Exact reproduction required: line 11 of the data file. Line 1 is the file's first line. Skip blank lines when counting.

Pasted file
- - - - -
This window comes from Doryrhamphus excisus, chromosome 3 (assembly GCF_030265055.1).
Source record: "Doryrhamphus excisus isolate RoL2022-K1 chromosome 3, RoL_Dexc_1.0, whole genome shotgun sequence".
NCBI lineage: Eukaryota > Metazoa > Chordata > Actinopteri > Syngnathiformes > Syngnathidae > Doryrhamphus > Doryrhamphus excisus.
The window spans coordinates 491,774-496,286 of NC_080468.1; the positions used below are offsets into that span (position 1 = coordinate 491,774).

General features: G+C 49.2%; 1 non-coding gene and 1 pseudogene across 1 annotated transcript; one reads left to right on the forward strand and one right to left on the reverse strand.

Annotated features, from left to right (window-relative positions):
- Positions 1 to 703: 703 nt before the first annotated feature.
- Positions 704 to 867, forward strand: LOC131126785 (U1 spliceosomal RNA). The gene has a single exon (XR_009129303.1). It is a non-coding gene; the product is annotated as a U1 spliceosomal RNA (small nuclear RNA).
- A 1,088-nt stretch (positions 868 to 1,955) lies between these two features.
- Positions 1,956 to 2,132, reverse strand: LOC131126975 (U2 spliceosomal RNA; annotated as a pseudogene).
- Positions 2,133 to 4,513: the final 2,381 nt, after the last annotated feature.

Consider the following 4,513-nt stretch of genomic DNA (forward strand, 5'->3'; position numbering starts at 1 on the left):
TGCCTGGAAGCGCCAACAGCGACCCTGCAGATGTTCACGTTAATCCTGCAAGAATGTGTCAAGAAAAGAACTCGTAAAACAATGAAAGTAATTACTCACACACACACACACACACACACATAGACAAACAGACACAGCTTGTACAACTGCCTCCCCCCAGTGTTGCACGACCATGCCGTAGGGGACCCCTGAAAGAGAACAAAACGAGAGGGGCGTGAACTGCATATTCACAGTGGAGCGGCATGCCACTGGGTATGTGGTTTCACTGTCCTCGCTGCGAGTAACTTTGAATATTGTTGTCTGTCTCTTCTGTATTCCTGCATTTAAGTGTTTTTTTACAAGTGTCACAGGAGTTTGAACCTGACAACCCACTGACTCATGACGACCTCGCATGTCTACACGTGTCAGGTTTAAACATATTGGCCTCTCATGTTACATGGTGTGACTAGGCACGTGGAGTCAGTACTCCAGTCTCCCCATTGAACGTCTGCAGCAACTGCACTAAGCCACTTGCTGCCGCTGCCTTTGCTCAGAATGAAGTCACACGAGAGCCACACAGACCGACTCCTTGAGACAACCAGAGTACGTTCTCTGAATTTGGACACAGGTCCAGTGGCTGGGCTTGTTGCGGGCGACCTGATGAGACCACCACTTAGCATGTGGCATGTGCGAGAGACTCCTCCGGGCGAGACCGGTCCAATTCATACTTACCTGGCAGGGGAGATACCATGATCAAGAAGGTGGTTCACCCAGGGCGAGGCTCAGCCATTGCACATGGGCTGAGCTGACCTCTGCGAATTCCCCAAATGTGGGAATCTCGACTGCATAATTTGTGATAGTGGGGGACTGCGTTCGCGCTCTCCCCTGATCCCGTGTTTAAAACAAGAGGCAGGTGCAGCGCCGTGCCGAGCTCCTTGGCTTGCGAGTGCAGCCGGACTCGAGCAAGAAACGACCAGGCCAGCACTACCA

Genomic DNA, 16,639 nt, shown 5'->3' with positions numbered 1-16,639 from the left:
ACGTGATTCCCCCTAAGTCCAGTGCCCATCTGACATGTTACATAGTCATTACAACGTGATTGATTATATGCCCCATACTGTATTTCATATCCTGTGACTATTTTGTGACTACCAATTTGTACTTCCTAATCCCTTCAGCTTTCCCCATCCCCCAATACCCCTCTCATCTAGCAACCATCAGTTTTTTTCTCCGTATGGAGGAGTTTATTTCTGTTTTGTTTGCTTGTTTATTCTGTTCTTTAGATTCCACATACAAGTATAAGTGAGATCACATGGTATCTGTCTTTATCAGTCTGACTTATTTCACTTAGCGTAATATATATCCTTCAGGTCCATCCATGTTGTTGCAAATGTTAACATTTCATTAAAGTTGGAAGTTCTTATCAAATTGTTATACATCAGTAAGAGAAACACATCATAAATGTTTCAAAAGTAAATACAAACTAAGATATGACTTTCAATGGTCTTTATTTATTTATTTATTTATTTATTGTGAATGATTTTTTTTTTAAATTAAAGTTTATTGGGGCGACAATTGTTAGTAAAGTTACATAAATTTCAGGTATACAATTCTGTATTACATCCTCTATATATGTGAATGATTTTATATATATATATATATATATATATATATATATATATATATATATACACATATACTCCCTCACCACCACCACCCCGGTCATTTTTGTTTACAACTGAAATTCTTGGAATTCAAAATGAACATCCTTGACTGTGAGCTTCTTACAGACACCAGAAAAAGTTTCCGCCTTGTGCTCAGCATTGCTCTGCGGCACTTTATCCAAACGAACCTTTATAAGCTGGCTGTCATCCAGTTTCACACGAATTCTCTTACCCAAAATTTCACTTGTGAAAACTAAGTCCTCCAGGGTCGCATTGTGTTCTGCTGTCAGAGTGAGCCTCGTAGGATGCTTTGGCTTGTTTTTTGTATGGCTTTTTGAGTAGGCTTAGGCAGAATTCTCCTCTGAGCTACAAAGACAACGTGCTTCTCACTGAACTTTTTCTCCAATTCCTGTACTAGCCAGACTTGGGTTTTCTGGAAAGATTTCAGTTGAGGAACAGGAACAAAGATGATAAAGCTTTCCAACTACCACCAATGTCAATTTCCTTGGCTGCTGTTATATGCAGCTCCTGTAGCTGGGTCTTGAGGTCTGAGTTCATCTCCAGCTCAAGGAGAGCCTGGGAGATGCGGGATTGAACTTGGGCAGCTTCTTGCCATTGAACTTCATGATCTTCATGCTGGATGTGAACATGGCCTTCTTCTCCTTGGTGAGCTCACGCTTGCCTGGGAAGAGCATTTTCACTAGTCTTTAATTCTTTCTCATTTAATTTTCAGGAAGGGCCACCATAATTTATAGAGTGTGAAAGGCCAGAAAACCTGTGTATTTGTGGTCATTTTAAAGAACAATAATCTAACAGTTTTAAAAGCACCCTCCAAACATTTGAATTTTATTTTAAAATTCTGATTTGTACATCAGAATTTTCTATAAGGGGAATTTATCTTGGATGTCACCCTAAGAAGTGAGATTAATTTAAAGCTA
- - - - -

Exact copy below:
- Positions 2,133 to 4,513: the final 2,381 nt, after the last annotated feature.